* “The Imperative of Multilateral Security Cooperation,” Brian L. Job and Erin Williams (Associate Editor).  The region’s security architecture is in flux; its central foundations are unsettled.  Track Two institutions such as CSCAP have a vital role to play in providing policy-relevant outputs and innovative responses to deficits in existing multilateral arrangements.

* “Beyond Crisis Management: Prospects for a Northeast Asian Security Mechanism,” Chu Shulong.  Constructing this mechanism should not be contingent upon the success of the Six-Party Talks. Northeast Asian states need a forum for dialogue about mutual security concerns that goes beyond the North Korean
nuclear issue.

* “Coming to Terms with a Nuclearizing Asia: Restoring and Reorienting the Non-Proliferation Regime,” C. Raja Mohan.  A new non-proliferation order must be reconstituted to more actively integrate Asia’s rising powers as stakeholders. Regional actors need to devise new initiatives to manage the expanding use of nuclear energy in the region.

* “National Successes and Regional Deficits in Southeast Asia’s Battle against Terrorism and Insurgency,” Rizal Sukma.  Domestic political contexts have made many Southeast Asian governments reluctant to place their counter-terrorism strategies under the U.S. ‘War on Terrorism’ umbrella. While national-level responses have had notable successes, the trans-national dimension to this threat requires more extensive intra-regional cooperation.

* “Waiting for the Next Shoe to Drop: Addressing the Gaps in Asia’s Pandemic Preparedness,” Mely C. Anthony.  Asia is likely to be ‘ground zero’ in the event of a pandemic outbreak of avian influenza. Unless regional governments do more to fully implement multi-state and multi-sectoral cooperation, large sections of the population will be vulnerable to a disease whose lethality could far exceed that of SARS.

* “Climate Change and Insecurity in the Asia Pacific: Regional Initiatives to Address Emerging Threats,” Simon Tay.  Many Asia Pacific states have avoided committing to obligations under existing climate change regimes. This will have to change in order to mitigate and adapt to the most threatening dimensions of climate change.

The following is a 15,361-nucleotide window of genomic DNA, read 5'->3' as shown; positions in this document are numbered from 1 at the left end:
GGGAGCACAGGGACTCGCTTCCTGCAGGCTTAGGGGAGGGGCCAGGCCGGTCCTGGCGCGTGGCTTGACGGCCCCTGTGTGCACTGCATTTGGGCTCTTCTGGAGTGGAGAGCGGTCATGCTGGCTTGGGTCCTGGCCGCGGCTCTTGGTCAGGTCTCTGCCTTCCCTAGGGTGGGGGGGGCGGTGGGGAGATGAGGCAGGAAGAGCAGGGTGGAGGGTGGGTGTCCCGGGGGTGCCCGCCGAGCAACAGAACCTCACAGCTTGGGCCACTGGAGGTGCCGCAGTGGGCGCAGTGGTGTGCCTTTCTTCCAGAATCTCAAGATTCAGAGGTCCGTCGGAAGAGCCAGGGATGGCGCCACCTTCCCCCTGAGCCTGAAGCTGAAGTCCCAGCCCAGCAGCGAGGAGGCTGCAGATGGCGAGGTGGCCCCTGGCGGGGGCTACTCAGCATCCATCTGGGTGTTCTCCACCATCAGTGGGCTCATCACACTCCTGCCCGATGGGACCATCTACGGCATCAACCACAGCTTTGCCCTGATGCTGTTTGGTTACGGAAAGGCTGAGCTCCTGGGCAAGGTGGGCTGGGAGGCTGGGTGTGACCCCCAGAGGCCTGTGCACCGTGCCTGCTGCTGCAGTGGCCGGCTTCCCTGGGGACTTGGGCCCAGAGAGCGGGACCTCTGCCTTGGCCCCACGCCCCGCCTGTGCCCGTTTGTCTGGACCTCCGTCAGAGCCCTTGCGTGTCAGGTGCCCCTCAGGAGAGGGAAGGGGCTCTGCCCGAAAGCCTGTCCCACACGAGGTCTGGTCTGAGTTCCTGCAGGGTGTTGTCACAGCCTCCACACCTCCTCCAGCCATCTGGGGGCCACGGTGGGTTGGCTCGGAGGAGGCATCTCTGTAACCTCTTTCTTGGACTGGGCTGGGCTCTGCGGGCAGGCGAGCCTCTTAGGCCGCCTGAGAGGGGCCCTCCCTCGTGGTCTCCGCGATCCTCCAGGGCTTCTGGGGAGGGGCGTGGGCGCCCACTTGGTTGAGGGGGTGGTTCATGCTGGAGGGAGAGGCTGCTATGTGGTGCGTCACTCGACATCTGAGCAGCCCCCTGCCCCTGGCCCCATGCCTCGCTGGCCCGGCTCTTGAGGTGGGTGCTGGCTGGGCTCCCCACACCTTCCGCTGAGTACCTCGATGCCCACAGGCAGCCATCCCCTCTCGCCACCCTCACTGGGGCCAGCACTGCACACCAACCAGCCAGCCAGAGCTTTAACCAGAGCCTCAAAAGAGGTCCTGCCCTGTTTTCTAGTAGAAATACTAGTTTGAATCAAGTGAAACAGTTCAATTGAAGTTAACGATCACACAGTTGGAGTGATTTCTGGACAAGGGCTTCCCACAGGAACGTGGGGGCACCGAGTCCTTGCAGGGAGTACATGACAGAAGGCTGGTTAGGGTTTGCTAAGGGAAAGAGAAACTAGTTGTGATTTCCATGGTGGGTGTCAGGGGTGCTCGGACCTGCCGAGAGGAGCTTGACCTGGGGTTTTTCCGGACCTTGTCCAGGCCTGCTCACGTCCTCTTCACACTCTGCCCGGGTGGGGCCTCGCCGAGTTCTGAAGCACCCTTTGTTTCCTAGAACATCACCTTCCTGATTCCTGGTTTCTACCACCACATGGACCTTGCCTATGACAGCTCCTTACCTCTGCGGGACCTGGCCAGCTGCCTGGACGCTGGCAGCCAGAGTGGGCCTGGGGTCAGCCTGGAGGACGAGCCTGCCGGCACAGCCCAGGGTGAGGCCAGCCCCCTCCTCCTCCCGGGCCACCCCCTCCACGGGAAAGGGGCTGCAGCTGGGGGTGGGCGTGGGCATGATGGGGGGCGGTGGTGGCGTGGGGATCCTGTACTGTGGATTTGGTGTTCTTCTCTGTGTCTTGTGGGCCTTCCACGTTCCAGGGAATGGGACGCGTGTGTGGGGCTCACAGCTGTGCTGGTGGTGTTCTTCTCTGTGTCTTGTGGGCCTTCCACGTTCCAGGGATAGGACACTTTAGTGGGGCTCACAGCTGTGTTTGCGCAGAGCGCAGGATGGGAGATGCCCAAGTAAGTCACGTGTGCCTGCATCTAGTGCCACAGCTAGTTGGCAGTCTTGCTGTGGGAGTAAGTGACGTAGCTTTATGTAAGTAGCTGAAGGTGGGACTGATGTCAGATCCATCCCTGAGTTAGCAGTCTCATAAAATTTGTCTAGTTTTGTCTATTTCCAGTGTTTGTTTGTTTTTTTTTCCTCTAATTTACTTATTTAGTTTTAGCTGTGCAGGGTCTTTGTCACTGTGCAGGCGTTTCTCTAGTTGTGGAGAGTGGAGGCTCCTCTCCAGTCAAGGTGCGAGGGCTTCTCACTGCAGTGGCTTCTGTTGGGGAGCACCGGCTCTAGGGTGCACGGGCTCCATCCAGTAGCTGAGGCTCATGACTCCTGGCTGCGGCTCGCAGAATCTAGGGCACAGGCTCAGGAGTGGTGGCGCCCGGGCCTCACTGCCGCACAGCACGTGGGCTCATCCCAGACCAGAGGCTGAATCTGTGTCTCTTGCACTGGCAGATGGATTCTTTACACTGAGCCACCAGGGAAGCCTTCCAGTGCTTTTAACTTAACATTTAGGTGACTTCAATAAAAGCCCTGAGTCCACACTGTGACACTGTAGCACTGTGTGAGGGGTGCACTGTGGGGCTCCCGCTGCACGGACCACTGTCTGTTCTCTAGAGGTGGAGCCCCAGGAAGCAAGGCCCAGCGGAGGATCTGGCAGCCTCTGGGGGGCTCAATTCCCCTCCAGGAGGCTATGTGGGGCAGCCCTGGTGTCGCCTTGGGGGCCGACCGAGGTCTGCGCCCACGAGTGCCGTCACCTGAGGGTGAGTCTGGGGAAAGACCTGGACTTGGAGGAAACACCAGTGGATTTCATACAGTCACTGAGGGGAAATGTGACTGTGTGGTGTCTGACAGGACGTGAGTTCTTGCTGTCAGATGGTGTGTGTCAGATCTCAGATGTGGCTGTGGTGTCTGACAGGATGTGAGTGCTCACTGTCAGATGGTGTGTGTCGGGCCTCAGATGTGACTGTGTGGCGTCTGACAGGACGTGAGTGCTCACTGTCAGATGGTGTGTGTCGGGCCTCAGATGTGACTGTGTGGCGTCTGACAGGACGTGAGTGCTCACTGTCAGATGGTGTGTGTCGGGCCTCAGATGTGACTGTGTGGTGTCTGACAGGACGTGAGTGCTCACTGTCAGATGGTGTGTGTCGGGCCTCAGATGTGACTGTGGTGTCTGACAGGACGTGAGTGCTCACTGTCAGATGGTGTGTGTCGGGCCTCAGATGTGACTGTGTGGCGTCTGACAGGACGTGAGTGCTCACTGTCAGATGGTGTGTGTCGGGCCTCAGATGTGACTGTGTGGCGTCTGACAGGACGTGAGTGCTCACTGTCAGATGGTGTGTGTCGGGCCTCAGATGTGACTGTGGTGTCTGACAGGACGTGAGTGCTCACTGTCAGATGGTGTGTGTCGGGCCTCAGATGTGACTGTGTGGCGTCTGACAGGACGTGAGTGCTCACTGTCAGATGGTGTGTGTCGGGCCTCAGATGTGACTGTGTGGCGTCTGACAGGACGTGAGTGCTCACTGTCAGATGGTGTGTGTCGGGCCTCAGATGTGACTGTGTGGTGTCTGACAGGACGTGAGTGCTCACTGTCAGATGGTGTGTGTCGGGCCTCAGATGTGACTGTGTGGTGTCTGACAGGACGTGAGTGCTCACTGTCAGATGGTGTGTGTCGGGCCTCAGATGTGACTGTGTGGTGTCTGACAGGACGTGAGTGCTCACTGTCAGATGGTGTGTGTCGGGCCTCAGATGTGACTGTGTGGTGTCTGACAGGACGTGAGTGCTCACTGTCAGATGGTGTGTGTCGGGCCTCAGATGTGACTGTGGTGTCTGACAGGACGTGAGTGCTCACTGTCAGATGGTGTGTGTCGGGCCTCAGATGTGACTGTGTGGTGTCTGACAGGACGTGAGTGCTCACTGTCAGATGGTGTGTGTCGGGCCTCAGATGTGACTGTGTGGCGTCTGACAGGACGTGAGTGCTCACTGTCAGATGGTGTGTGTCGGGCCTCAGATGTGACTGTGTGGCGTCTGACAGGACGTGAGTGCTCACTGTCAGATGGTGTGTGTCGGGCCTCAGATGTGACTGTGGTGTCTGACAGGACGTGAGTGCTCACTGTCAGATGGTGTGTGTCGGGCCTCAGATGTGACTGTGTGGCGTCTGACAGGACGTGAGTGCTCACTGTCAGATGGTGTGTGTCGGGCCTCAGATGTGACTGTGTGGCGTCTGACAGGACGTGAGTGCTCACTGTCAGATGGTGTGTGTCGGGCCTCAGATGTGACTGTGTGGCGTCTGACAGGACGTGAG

* “Peacekeeping, Post-Conflict Reconstruction, and Regional Security: Next Steps and Challenges for Asia,” Pierre Lizee. While ASEAN and the ARF have begun to embrace peacekeeping and peacebuilding as part of their security agendas, they have done so in a limited and hesitant way. Both need to overcome their institutional inertia to create new mechanisms and doctrines that facilitate regional involvement in international peace operations.

* “Small Islands with Large Consequences: The Regional Security Ramifications of Oceania’s Internal Conflicts,” John Henderson. The South Pacific is becoming a new arena for strategic competition. This competition exacerbates these island states’ political instability, which in turn stalls efforts to rein in the transnational criminal activity that has wider, negative spill over effects for Pacific Rim states.

* “Asia’s Shifting Centre of Gravity: What Afghanistan and Iraq Mean for the Rest of Asia,” Masashi Nishihara. As the Afghan and Iraqi insurgencies gather steam and influence, they threaten other parts of Asia through contagion and spill over effects. The regional security institutions of the Asia Pacific must extend their focus westward.